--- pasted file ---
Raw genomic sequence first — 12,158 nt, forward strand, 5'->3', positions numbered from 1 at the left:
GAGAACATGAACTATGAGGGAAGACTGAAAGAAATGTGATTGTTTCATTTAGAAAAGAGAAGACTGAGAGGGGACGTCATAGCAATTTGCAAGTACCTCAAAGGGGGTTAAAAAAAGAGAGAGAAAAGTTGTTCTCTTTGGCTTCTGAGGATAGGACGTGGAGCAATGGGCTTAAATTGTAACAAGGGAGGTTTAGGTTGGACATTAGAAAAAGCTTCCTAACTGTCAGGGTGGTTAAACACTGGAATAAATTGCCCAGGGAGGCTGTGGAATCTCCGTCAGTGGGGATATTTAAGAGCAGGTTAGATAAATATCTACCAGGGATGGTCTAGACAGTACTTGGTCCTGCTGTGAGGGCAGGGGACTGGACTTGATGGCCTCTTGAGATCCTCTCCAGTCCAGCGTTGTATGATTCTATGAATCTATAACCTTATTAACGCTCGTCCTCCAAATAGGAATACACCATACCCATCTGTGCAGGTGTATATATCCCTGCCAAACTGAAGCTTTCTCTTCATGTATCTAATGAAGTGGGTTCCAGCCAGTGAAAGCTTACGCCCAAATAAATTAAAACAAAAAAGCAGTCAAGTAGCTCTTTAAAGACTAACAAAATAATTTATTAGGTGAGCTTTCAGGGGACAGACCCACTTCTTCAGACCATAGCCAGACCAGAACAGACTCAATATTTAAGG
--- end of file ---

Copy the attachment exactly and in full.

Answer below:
Raw genomic sequence first — 12,158 nt, forward strand, 5'->3', positions numbered from 1 at the left:
GAGAACATGAACTATGAGGGAAGACTGAAAGAAATGTGATTGTTTCATTTAGAAAAGAGAAGACTGAGAGGGGACGTCATAGCAATTTGCAAGTACCTCAAAGGGGGTTAAAAAAAGAGAGAGAAAAGTTGTTCTCTTTGGCTTCTGAGGATAGGACGTGGAGCAATGGGCTTAAATTGTAACAAGGGAGGTTTAGGTTGGACATTAGAAAAAGCTTCCTAACTGTCAGGGTGGTTAAACACTGGAATAAATTGCCCAGGGAGGCTGTGGAATCTCCGTCAGTGGGGATATTTAAGAGCAGGTTAGATAAATATCTACCAGGGATGGTCTAGACAGTACTTGGTCCTGCTGTGAGGGCAGGGGACTGGACTTGATGGCCTCTTGAGATCCTCTCCAGTCCAGCGTTGTATGATTCTATGAATCTATAACCTTATTAACGCTCGTCCTCCAAATAGGAATACACCATACCCATCTGTGCAGGTGTATATATCCCTGCCAAACTGAAGCTTTCTCTTCATGTATCTAATGAAGTGGGTTCCAGCCAGTGAAAGCTTACGCCCAAATAAATTAAAACAAAAAAGCAGTCAAGTAGCTCTTTAAAGACTAACAAAATAATTTATTAGGTGAGCTTTCAGGGGACAGACCCACTTCTTCAGACCATAGCCAGACCAGAACAGACTCAATATTTAAGG